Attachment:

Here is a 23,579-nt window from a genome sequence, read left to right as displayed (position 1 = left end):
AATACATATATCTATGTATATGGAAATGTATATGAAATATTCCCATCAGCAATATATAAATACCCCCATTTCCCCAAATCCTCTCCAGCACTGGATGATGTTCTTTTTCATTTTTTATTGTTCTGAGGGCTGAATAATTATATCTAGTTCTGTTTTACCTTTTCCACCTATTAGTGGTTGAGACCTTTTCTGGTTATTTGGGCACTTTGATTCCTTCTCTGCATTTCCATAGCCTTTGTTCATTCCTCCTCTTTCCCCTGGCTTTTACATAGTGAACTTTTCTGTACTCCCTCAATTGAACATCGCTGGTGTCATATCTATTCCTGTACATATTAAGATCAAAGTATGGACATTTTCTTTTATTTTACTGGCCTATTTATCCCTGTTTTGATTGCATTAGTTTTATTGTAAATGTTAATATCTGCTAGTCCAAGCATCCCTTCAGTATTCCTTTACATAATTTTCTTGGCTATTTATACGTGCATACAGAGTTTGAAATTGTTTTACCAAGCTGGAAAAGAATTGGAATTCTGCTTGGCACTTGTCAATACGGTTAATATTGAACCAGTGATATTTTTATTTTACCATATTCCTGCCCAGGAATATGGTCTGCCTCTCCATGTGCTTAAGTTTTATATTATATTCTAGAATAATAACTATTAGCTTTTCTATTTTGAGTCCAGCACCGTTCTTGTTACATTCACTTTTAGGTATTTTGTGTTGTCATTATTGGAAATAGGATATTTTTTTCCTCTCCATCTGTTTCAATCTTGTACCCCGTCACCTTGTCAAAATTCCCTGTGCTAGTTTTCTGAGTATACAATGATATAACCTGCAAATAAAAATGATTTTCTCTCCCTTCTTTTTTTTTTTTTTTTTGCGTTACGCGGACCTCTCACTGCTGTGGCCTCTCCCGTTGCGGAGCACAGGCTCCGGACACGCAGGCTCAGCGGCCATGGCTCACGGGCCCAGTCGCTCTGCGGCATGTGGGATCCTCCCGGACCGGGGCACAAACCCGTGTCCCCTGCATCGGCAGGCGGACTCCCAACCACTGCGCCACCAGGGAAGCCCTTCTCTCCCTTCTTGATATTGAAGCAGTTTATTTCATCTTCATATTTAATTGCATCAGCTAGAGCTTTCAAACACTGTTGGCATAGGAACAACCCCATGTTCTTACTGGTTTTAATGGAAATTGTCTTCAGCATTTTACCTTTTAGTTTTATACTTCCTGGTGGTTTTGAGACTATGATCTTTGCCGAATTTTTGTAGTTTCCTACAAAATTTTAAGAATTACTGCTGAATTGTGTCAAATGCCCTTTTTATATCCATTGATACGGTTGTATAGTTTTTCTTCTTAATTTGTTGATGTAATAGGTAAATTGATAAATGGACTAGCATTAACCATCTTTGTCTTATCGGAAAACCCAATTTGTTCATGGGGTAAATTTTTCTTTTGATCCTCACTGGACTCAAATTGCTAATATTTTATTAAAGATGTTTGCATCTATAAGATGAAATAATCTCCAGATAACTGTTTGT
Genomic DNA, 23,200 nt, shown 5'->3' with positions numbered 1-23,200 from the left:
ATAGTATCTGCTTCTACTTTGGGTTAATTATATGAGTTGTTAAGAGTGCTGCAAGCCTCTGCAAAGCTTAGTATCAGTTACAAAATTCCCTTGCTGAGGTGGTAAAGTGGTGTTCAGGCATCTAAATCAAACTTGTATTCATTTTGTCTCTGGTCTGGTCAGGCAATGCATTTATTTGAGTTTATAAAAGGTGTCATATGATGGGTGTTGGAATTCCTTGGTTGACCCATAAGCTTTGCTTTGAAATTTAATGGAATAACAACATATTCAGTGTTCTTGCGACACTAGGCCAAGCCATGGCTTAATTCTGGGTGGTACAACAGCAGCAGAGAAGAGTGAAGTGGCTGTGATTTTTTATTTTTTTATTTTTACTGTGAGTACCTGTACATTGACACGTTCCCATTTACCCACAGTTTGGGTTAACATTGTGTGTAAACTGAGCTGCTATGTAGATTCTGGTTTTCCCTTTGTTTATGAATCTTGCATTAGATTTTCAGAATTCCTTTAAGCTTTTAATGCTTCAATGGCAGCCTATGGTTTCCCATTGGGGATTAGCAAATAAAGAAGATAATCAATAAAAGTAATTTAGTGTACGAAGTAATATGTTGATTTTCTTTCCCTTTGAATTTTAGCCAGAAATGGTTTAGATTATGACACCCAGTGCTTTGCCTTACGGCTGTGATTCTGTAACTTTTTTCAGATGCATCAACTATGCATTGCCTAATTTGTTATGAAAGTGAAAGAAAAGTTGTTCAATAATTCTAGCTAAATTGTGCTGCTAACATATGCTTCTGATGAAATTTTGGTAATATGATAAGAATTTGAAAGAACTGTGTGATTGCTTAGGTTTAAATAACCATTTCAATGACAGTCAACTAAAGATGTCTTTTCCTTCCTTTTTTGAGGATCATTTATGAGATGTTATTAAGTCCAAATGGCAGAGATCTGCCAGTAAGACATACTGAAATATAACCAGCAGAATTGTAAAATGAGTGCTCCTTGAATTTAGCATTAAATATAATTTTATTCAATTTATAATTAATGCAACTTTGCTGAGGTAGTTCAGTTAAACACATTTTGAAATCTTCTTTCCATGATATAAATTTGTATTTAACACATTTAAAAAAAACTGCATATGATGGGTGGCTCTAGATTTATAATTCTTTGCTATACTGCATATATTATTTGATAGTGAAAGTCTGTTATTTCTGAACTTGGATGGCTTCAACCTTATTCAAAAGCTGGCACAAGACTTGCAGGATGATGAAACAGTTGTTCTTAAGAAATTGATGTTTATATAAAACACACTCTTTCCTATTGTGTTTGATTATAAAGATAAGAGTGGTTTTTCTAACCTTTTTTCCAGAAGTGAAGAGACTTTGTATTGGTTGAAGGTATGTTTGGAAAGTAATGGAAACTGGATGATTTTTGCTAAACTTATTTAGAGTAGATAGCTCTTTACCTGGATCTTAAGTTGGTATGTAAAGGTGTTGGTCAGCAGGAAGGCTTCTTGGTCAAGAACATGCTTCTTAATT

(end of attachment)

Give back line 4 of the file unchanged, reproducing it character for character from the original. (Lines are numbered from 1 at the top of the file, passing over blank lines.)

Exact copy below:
ATAGTATCTGCTTCTACTTTGGGTTAATTATATGAGTTGTTAAGAGTGCTGCAAGCCTCTGCAAAGCTTAGTATCAGTTACAAAATTCCCTTGCTGAGGTGGTAAAGTGGTGTTCAGGCATCTAAATCAAACTTGTATTCATTTTGTCTCTGGTCTGGTCAGGCAATGCATTTATTTGAGTTTATAAAAGGTGTCATATGATGGGTGTTGGAATTCCTTGGTTGACCCATAAGCTTTGCTTTGAAATTTAATGGAATAACAACATATTCAGTGTTCTTGCGACACTAGGCCAAGCCATGGCTTAATTCTGGGTGGTACAACAGCAGCAGAGAAGAGTGAAGTGGCTGTGATTTTTTATTTTTTTATTTTTACTGTGAGTACCTGTACATTGACACGTTCCCATTTACCCACAGTTTGGGTTAACATTGTGTGTAAACTGAGCTGCTATGTAGATTCTGGTTTTCCCTTTGTTTATGAATCTTGCATTAGATTTTCAGAATTCCTTTAAGCTTTTAATGCTTCAATGGCAGCCTATGGTTTCCCATTGGGGATTAGCAAATAAAGAAGATAATCAATAAAAGTAATTTAGTGTACGAAGTAATATGTTGATTTTCTTTCCCTTTGAATTTTAGCCAGAAATGGTTTAGATTATGACACCCAGTGCTTTGCCTTACGGCTGTGATTCTGTAACTTTTTTCAGATGCATCAACTATGCATTGCCTAATTTGTTATGAAAGTGAAAGAAAAGTTGTTCAATAATTCTAGCTAAATTGTGCTGCTAACATATGCTTCTGATGAAATTTTGGTAATATGATAAGAATTTGAAAGAACTGTGTGATTGCTTAGGTTTAAATAACCATTTCAATGACAGTCAACTAAAGATGTCTTTTCCTTCCTTTTTTGAGGATCATTTATGAGATGTTATTAAGTCCAAATGGCAGAGATCTGCCAGTAAGACATACTGAAATATAACCAGCAGAATTGTAAAATGAGTGCTCCTTGAATTTAGCATTAAATATAATTTTATTCAATTTATAATTAATGCAACTTTGCTGAGGTAGTTCAGTTAAACACATTTTGAAATCTTCTTTCCATGATATAAATTTGTATTTAACACATTTAAAAAAAACTGCATATGATGGGTGGCTCTAGATTTATAATTCTTTGCTATACTGCATATATTATTTGATAGTGAAAGTCTGTTATTTCTGAACTTGGATGGCTTCAACCTTATTCAAAAGCTGGCACAAGACTTGCAGGATGATGAAACAGTTGTTCTTAAGAAATTGATGTTTATATAAAACACACTCTTTCCTATTGTGTTTGATTATAAAGATAAGAGTGGTTTTTCTAACCTTTTTTCCAGAAGTGAAGAGACTTTGTATTGGTTGAAGGTATGTTTGGAAAGTAATGGAAACTGGATGATTTTTGCTAAACTTATTTAGAGTAGATAGCTCTTTACCTGGATCTTAAGTTGGTATGTAAAGGTGTTGGTCAGCAGGAAGGCTTCTTGGTCAAGAACATGCTTCTTAATT